What started out for Stephen Shames as an assignment for Look magazine back in 1977 turned into an epic twenty two year project documenting the lives of young boys in the Bronx, New York. He was assigned by former Look editor John Durniak to simply do an essay on the Bronx. Shames says: “On the first day I got the picture ‘Ralph Jumps,’ which is one of my favorite pictures I ever took, and so I guess I was hooked.
“I had a real troubled childhood and my family was messed up. My parents didn’t have a clue how to raise kids and were very abusive. When I look at it, I realize that they were trying to do the best they could, but they just didn’t know what to do. They just had a very explosive relationship.”
Explaining how this early emotional turmoil helped him relate to his young subjects, he continued: “I felt at home because the Bronx was a place that society was neglecting and in some cases, abusing.”
Shames has dedicated most of his career documenting social issues focused on children in poor communities. He was born in Cambridge, Mass. but spent his formative years growing up in California. Later he moved to New York in 1976. “New York back then was the center of photography. All the magazines, book publishing and galleries were here and I wanted to be in the center of it.”
North of Manhattan — the Bronx — was unfamiliar to Shames. The work which is now compiled in the book Bronx Boys (FotoEvidence, 2011) chronicles the lives of young people in a time of rampant crack abuse, crime and violence in a devastated community. “As a journalist it was very exciting because it was a period in history that was very unique but also, as an individual, it resonated with me emotionally. I always photographed survivors — which is in a sense how I think of myself. I survived my family and I became stronger. A lot of the kids that I photographed survived that environment and became stronger.”
To survive, kids formed a groups they called crews. Shames says: “They weren’t a formal gang in the sense of the Crypts or Bloods. They weren’t engaged in criminal activity. They kind of formed gangs because that’s how they looked after each other.”
Being there for over twenty years, Shames inadvertently mentored some of his subjects. Martin Dones — among those — wrote a first-person essay in the book. Shames says: “He grew up not knowing his dad. And his mom was a crack addict and she didn’t really take care of him. He talks about his first memory of his cousin being killed and thrown off the top of a building. He talks about the drugs and it’s just an incredible first-person saga in his words.” Martin is now a father of four children and Shames considers him one of the great success stories.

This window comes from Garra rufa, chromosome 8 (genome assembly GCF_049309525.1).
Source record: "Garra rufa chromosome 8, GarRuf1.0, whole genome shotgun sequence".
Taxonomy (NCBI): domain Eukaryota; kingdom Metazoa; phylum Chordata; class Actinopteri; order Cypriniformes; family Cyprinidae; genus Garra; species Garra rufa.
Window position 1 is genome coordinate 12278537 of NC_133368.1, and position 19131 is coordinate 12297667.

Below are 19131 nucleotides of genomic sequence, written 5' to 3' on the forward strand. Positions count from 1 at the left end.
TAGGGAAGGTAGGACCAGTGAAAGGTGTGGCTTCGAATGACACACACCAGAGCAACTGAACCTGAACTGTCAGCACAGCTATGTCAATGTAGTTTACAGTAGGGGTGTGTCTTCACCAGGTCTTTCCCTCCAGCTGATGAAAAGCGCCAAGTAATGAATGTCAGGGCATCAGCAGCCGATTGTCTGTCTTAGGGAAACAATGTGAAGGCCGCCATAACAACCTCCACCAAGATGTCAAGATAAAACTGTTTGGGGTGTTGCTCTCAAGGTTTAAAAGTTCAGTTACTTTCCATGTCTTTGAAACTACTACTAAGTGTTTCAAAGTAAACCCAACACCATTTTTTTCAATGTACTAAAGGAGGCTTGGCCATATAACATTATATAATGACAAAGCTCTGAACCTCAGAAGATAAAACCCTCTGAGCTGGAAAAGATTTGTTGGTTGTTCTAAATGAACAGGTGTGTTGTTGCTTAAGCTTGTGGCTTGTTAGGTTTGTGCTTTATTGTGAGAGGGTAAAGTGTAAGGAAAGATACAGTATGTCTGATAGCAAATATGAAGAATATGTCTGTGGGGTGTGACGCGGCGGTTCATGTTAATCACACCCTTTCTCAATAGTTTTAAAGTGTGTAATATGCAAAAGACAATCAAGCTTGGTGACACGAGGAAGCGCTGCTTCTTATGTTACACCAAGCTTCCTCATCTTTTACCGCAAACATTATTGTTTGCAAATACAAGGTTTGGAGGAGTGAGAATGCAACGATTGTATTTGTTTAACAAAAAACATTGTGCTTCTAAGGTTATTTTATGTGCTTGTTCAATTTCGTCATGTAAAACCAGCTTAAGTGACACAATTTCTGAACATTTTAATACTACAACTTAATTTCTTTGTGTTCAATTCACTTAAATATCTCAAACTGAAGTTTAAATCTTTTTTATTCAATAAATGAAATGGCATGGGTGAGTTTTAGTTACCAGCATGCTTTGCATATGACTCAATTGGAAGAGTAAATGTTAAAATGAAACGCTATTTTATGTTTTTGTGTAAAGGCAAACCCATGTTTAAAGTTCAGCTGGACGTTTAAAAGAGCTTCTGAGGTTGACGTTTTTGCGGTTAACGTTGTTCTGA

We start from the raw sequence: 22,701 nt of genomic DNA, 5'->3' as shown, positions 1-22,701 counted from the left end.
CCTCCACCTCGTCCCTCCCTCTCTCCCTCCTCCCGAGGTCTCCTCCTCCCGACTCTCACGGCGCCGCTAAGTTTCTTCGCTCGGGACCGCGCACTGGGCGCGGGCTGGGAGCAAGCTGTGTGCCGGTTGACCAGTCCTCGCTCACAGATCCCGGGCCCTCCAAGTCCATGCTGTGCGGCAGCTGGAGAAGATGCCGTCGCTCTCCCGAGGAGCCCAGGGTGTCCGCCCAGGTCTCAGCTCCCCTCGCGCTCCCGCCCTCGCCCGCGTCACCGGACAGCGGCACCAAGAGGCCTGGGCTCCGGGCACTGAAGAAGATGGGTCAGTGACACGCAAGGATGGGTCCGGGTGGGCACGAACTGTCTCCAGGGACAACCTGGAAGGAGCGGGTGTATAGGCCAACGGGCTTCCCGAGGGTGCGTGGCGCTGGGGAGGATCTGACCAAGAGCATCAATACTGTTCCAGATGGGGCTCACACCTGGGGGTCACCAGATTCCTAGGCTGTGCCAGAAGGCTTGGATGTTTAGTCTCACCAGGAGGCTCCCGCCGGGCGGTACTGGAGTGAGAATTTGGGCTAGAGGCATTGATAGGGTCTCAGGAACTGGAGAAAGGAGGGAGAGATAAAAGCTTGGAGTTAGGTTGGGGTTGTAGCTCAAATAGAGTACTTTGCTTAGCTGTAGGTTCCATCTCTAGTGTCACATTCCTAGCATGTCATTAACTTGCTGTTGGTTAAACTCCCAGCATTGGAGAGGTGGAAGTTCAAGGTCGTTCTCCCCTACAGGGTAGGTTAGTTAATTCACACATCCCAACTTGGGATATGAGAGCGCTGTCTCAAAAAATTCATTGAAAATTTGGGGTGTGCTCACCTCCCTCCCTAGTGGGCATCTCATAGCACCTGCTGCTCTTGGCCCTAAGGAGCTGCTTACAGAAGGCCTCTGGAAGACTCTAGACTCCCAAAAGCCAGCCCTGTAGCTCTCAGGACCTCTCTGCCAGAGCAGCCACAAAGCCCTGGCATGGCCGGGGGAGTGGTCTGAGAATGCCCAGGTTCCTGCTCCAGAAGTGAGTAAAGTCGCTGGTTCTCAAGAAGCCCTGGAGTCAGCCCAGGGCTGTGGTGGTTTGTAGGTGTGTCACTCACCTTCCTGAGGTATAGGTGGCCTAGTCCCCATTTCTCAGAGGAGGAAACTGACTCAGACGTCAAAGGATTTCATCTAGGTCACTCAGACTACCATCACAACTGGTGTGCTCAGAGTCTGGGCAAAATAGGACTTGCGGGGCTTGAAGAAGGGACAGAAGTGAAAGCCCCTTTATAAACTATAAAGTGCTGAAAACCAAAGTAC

“You have to judge for yourself. But what I think is interesting about the book is that it isn’t just about despair — and it isn’t just a journalistic account of the drugs, even though that’s in there and the violence is in there, but it’s also about love and hope it’s about people… you know, moments of tenderness. And I think it shows a more complete picture of the Bronx.”
Shames is a dedicated social documentarian but considers the work more of an art project and not entirely journalistic. “It’s more of an art book because it transcends,” he says. “It gives a three-dimensional picture of the people who often aren’t seen in a positive light. What’s important to me is that people transcend. That’s one of the themes in my work. It’s about poverty and kids growing up, but if you really look at it, it’s about transcendence and people trying to achieve a state of grace.”
When discussing his life now, Shames takes a more active role than in his past as a photographer observing. “I’m now spending time in Africa with former child soldiers and AIDS orphans and I have founded a nonprofit called Lead Uganda. In some ways the stories of the kids in the Bronx are just as rough as those other kids.”
Bronx Boys is also one of the first true digital photo-monographs that can be downloaded to your computer. Created with Flash, it has the look and feel of a physical book with pages you can turn. “I was a little worried at first that they weren’t going to be doing a physical object but now I love it,” Shames says. “You can blow up the pages without losing quality and explore the work. It’s not just a PDF. It’s more interactive and you can explore it. I was captivated by being the first person to have a book like this.”
Shames also is impressed by the audience you can reach with a digital book. “The publisher told me that the second person to purchase the book was from a small town in Russia, who it would normally be very hard for them to see the book,” he says. “I doubt that the printed book would have ever made it to Russia. By the fall it will be on the other handheld tablets, but right now it’s only available on computers.”
“Just as the Gutenberg printing press revolutionized printing it also democratized things. I don’t think the big publishing houses are going to go away because of digital publishing. But I think that theirs going to be a lot of individual people filling niches and I think that’s going to be great for all of us.”
The book is available www.fotoevidence.com.
For information on his foundation L.E.A.D Uganda, visit: www.leaduganda.org.
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